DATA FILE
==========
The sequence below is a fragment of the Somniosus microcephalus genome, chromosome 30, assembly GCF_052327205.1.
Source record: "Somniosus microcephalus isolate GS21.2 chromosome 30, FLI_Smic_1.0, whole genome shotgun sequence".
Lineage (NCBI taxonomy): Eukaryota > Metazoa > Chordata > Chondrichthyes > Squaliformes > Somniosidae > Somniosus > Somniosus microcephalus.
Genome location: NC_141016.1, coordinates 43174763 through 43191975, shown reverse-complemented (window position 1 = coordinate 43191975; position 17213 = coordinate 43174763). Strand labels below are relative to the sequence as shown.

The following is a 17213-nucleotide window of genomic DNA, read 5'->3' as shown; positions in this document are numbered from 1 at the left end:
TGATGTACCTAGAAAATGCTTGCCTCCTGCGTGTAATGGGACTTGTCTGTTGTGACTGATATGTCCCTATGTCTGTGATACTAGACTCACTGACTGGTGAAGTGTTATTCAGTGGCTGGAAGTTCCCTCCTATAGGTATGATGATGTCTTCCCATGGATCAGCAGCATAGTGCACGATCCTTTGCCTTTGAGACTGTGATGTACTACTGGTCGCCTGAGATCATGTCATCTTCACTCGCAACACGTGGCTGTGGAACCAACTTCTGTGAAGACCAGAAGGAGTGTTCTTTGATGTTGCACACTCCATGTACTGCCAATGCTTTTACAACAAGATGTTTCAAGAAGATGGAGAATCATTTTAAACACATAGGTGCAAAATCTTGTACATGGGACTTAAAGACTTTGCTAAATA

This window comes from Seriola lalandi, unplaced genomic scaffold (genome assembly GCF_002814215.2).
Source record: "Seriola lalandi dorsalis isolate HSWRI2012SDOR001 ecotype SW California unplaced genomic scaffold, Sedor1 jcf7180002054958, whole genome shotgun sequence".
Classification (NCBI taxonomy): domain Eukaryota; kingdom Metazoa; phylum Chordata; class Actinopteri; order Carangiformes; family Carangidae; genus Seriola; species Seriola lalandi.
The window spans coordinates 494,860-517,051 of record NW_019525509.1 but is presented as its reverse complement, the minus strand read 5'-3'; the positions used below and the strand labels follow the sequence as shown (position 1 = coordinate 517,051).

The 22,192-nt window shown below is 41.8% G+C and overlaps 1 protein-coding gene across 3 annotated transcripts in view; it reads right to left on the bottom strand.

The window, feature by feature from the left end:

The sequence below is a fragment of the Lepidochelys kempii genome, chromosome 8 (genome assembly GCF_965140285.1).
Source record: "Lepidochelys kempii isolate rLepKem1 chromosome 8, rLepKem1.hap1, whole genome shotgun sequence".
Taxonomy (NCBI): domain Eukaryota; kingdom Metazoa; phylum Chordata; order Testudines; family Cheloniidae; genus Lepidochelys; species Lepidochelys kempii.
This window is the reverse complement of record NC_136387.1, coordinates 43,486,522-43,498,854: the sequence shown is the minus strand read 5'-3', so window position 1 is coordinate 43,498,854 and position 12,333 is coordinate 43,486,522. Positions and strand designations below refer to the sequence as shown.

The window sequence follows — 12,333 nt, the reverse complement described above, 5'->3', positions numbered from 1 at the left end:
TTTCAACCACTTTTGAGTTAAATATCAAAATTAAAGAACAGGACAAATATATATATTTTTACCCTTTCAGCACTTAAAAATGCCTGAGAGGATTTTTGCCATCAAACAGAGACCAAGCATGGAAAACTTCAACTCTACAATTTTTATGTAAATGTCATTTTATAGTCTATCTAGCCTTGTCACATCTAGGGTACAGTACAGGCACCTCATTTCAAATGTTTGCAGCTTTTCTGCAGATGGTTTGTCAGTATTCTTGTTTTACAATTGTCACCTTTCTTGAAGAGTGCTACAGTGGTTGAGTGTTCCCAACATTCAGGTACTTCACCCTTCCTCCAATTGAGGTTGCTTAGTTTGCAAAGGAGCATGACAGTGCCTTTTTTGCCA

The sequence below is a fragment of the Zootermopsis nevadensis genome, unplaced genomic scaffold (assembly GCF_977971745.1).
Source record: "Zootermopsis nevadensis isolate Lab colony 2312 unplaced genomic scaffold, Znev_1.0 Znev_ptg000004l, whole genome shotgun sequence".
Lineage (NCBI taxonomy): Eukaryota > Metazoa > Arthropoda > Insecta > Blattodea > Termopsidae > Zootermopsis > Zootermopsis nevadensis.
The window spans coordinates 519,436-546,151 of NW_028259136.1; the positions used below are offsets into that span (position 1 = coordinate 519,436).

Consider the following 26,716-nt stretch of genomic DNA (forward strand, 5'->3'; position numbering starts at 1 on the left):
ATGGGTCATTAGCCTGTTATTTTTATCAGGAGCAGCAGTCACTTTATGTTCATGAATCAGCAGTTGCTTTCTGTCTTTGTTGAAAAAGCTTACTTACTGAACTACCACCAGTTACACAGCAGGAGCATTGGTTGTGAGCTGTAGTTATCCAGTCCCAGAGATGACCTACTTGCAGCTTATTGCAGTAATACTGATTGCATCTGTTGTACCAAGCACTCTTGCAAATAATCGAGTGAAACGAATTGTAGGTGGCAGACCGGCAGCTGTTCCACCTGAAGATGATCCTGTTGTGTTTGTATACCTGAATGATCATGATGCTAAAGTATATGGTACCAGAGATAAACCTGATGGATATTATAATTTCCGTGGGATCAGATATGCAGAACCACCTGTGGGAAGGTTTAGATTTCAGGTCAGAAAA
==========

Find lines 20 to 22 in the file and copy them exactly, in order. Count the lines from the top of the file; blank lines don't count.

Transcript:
Source record: "Zootermopsis nevadensis isolate Lab colony 2312 unplaced genomic scaffold, Znev_1.0 Znev_ptg000004l, whole genome shotgun sequence".
Lineage (NCBI taxonomy): Eukaryota > Metazoa > Arthropoda > Insecta > Blattodea > Termopsidae > Zootermopsis > Zootermopsis nevadensis.
The window spans coordinates 519,436-546,151 of NW_028259136.1; the positions used below are offsets into that span (position 1 = coordinate 519,436).